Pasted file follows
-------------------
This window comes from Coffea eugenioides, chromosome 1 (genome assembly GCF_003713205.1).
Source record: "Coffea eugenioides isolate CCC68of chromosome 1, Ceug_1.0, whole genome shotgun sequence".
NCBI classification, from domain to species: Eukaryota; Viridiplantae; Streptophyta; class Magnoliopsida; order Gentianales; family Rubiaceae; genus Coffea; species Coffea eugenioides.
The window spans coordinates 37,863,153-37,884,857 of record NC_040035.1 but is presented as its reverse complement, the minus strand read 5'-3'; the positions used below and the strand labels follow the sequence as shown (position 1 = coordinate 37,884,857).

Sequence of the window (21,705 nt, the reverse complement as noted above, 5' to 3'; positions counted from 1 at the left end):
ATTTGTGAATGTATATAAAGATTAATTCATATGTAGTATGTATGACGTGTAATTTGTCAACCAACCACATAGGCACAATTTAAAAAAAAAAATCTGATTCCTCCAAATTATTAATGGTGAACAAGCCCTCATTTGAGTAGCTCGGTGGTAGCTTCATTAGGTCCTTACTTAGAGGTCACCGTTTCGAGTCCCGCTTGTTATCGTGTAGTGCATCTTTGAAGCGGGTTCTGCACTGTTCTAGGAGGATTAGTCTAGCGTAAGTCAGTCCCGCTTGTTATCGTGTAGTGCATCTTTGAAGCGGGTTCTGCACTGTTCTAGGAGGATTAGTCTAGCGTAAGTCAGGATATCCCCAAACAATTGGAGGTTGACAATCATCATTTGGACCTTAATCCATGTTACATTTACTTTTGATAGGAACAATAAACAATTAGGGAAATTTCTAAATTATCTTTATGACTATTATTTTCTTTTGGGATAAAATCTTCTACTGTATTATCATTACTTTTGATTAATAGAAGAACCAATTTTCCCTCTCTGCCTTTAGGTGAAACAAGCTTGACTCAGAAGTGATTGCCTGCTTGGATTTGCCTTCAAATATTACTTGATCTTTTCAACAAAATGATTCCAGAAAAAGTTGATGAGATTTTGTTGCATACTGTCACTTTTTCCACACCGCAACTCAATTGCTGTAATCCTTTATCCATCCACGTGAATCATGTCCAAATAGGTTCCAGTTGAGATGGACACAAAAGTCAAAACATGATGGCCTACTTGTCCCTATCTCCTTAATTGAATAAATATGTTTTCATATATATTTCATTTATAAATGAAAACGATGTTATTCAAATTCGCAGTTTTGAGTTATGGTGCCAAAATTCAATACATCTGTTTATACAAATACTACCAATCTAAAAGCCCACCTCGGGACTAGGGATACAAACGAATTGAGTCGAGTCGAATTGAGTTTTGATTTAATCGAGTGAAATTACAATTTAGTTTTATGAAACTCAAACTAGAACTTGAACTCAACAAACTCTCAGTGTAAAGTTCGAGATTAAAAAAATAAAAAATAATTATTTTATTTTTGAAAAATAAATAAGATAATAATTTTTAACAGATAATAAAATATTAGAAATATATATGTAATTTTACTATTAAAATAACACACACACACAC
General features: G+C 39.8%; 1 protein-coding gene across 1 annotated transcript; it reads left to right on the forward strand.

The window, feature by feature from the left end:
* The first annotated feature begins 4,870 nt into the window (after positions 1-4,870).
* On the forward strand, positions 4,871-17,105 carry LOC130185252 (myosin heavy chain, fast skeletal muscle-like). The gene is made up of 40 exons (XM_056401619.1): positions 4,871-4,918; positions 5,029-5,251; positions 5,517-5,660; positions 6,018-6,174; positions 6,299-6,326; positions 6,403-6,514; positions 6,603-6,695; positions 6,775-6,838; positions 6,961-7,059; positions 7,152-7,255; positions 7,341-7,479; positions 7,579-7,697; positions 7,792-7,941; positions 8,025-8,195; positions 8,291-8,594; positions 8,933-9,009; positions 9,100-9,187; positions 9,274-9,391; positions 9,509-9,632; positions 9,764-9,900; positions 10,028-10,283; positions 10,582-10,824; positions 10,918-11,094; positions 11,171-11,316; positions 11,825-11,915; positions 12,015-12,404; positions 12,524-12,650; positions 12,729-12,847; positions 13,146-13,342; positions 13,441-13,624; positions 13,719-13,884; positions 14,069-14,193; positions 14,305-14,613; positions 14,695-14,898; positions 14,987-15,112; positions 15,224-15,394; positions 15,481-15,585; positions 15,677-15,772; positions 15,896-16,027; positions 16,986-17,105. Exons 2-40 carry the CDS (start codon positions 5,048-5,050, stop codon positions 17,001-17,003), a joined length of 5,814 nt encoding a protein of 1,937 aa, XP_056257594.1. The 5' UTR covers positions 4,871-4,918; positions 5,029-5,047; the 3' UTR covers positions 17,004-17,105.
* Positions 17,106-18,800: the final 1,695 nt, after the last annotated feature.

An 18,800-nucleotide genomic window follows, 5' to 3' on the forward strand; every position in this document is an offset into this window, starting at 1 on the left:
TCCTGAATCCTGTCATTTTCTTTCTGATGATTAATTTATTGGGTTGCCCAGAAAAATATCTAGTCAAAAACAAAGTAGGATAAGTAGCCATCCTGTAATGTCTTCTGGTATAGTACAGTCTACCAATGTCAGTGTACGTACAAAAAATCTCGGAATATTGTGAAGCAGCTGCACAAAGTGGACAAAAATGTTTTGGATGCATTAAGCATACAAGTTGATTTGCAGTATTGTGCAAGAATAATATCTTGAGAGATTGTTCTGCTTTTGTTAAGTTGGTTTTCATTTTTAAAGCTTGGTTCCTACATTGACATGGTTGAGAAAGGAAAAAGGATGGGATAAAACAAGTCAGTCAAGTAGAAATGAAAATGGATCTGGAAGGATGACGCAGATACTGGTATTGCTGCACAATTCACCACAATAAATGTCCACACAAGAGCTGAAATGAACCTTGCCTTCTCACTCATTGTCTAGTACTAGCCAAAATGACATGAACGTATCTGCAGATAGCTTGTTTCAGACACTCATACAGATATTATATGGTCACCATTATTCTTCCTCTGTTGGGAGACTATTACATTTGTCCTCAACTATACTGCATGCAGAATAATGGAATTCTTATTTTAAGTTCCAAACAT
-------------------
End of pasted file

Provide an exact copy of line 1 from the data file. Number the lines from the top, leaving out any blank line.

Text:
This window comes from Coffea eugenioides, chromosome 1 (genome assembly GCF_003713205.1).